Monday, January 18, 2010

in the dead of night


after having spoken about when you seem to know more than your consultant, i was reminded of another incident from my internship year where a colleague of mine taught me that sometimes it is best to do certain things under cover of darkness.

the patient (a sangoma) turned up at the surgery clinic one day. my colleague asked her what the problem was. without uttering a word she lifted up her shirt to expose her breasts. the left one had a massive tumour that had fungated through the skin probably some time ago. there was a large stinking cauliflower-like mass with central ulceration that caused a fist sized cavity right up to the chest wall. the smell was also remarkable. we couldn't help asking why the patient hadn't sought help earlier, especially seeing that she was supposed to be a so called traditional healer. i mean you didn't have to be a rocket scientist to know that that stinking monstrosity growing right through the chest was not supposed to be there. she simply said that it hadn't been painful, but now she had a cough.

my colleague knew what to do. she would refer the patient to the academic center in bloemfontein in the morning, probably for palliative radiotherapy. to make sure everything was up to date, she took a chest x-ray. it was so impressive she showed it to me. the breast cancer had grown right through the chest wall and had infiltrated the lung below. that is what caused the cough. it was a truly amazing case of neglected breast cancer.

then the cuban surgeon strolled in. this was the sort of thing you just didn't see in cuba. their health system is just too good for something like this to slip through. i suspect they don't have the sangoma problem we are burdened with so on the whole there will be less late stage sicknesses presenting. he was clearly astounded. then he said something that confused both my colleague and myself.

"put her on tomorrow morning's list for me to do a debridement." we looked at him in amazement. my colleague whipped out the x-ray, assuming that after seeing it no sane person would want to put a knife to that thing. i mean where would you stop cutting? in the lung? he looked at the x-ray casually but said nothing.

"you still want me to put her on your list tomorrow?" asked my colleague with more than just a hint of sarcasm in her voice.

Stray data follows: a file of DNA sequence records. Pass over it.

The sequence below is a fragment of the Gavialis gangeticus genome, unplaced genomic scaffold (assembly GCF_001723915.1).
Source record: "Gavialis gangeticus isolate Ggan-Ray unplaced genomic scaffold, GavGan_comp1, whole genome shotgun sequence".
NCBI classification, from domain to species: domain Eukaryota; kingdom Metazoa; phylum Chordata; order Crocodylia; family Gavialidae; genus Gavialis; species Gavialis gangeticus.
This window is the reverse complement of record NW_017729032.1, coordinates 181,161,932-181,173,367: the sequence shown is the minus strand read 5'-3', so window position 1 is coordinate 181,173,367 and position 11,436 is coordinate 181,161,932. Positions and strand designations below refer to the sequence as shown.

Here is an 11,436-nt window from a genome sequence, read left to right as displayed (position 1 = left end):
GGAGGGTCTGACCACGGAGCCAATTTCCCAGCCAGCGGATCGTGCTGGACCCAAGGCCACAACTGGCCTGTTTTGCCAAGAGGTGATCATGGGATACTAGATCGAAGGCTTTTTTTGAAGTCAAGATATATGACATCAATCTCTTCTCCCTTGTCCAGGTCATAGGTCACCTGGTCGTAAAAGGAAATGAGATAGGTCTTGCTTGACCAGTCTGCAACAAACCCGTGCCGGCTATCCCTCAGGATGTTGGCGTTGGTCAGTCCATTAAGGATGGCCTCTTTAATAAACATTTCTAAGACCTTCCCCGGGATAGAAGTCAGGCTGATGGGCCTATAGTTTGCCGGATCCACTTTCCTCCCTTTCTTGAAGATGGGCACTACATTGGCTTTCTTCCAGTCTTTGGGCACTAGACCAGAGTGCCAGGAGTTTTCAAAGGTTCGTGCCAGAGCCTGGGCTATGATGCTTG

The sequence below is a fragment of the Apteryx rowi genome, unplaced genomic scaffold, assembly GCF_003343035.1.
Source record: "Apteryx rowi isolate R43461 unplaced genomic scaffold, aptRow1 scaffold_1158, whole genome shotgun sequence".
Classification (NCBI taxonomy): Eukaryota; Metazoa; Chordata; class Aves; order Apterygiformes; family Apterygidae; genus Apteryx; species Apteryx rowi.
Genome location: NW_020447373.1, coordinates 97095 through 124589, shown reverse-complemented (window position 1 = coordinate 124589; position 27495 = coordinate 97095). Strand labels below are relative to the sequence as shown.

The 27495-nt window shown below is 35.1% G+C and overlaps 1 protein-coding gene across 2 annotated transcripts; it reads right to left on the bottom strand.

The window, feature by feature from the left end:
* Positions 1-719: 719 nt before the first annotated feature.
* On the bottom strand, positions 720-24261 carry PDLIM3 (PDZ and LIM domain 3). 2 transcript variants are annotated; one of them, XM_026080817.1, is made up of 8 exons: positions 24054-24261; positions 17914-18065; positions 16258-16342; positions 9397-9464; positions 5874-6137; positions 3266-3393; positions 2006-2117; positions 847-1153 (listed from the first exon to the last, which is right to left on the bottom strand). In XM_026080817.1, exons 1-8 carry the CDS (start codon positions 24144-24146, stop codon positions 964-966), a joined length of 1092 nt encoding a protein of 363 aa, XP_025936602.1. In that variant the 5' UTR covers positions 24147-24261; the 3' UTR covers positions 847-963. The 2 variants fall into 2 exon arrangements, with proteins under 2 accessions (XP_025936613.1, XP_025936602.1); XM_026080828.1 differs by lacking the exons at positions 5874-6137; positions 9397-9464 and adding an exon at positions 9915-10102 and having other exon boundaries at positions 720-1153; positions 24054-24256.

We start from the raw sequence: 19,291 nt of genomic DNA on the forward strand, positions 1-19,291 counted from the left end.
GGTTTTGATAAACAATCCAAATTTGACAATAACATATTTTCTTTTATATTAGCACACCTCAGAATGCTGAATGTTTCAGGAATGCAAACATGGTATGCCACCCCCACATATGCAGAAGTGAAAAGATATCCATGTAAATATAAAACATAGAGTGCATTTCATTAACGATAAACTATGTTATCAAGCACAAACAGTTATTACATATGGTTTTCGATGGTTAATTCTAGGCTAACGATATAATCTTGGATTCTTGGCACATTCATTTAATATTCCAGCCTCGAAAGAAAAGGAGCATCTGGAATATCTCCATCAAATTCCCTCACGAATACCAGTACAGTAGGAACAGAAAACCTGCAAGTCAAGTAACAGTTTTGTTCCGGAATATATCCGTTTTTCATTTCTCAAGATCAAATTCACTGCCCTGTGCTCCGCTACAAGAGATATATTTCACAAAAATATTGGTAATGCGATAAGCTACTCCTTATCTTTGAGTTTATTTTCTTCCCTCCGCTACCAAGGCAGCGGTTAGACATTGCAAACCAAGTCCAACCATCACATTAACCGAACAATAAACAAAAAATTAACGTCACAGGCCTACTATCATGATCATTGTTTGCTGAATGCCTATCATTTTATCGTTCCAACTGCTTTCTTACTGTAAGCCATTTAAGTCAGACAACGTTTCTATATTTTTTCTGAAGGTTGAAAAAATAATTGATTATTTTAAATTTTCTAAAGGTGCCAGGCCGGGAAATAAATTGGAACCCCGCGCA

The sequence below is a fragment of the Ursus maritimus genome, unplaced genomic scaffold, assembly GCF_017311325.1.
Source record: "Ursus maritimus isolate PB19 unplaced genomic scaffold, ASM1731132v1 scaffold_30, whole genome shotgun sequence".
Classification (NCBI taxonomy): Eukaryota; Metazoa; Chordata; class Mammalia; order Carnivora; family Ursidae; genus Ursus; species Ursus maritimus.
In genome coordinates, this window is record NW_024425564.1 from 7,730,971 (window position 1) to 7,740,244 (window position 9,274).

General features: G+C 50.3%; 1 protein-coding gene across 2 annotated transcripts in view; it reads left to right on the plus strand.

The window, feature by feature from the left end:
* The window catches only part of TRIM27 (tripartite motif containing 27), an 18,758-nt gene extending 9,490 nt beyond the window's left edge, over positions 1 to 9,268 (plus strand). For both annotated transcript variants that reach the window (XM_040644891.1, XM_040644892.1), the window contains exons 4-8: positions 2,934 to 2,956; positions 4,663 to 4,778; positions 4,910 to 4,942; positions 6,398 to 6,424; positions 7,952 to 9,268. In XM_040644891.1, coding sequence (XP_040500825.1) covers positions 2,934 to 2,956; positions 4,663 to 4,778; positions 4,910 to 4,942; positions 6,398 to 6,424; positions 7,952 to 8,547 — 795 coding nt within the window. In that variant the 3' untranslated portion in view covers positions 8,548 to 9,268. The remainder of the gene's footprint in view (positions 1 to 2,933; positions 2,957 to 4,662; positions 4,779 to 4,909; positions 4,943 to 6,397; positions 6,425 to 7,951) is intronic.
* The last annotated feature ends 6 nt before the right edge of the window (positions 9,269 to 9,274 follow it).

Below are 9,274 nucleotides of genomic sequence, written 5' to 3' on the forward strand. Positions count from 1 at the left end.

"yes." we glanced at each other. maybe there was something we were missing. my colleague entered into a lively debate with him about the rationality of what he was demanding. anyway it was not my patient and i had other things to do so i left as the level of their discussion escalated. i did not envy her position in that she was being asked to do something she knew was not a good idea by any stretch of the imagination.

the next morning i ran into my colleague. she had a broad smile on her face and a somewhat mischievous glint in her eye. obviously the resolution of the matter had been to her liking.

"so," i asked, "did he finally see the light and drop his mad idea?"

"no." she said. the smile didn't falter.

"then what happened?"

"well i was on call last night. so as soon as the sun set and our illustrious consultant went home i bundled the patient into an ambulance and sent her off to the academic hospital. when he got to work this morning the patient was gone. there was nothing he could do." the smile took on an almost sinister look. i was impressed.

years later i employed a similar strategy, but maybe that is better left for another post?

18 comments:

shadowfax said...
This comment has been removed by the author.
shadowfax said...

You've mentioned the "cuban" surgeon a couple of times now, not in a good way. Was this a particular none-too-competent surgeon you worked with, or are the cuban surgeons as a class something less than optimal?

Also, you refer to the cuban health system as "too good for" that kind of neglect. My head is still spinning on that one.

Anonymous said...

why are there cubans in SA? its not a communist country is it? i thought you had plenty of medics trained in SA. maybe the really crap cubans go to SA. can we not hire a ship and transport them all to Haiti? i am sure there is plenty to keep them busy there

Chris Croy said...

Shadowfax,

It's not the same Cuban doctor in every story. Cuba offers free medical school, so they get a lot of applicants. They send them all of the world to generate good will. For example, there are 200 Cuban doctors helping out in Haiti right now.

Yes, Cuba has a really good socialist health care system. If you need treatment, the government will pay for your treatment, no questions asked. Their main issue is that due to our half-century embargo it can be hard for them to get the supplies they need when they need it.

Anonymous said...

Interesting comments... lots of info/disinfo out there maybe.
-SCNS

havana cigar. said...

i am seriously worried that cuban doctors are sent out into the world to "generate good will". there are plenty well meaning generators of good will in the world already. when it comes to surgeons in particular: i dont care if he is as cross as a bag of weasles. but i want him to be competent. Bar Humbug to "good will"

Bongi said...

shadowfax, interestingly enough these two stories refer to two different cuban surgeons. as with all things on my blog, the following is my opinion alone.

when the anc took over in 1994 they quickly mannaged to destroy public health in the periphery. i mentioned this in one or two of my very first posts when i was still full time in public service. once this had been accomplished they entered into an agreement with the cuban government to supply us with doctors. these doctors are specialists in their country but only get limited registration to work as senior medical officers in our country, specifically in their speciality. they do not measure up at all to south african specialists but they are pretty good in the capacity of medical officer. occasionally there is a problem like a general surgeon having absolutely no experience in thoracic surgery as demonstrated in my last post. the surgeon in this post was a bit young and inexperienced and therefore made a bad call.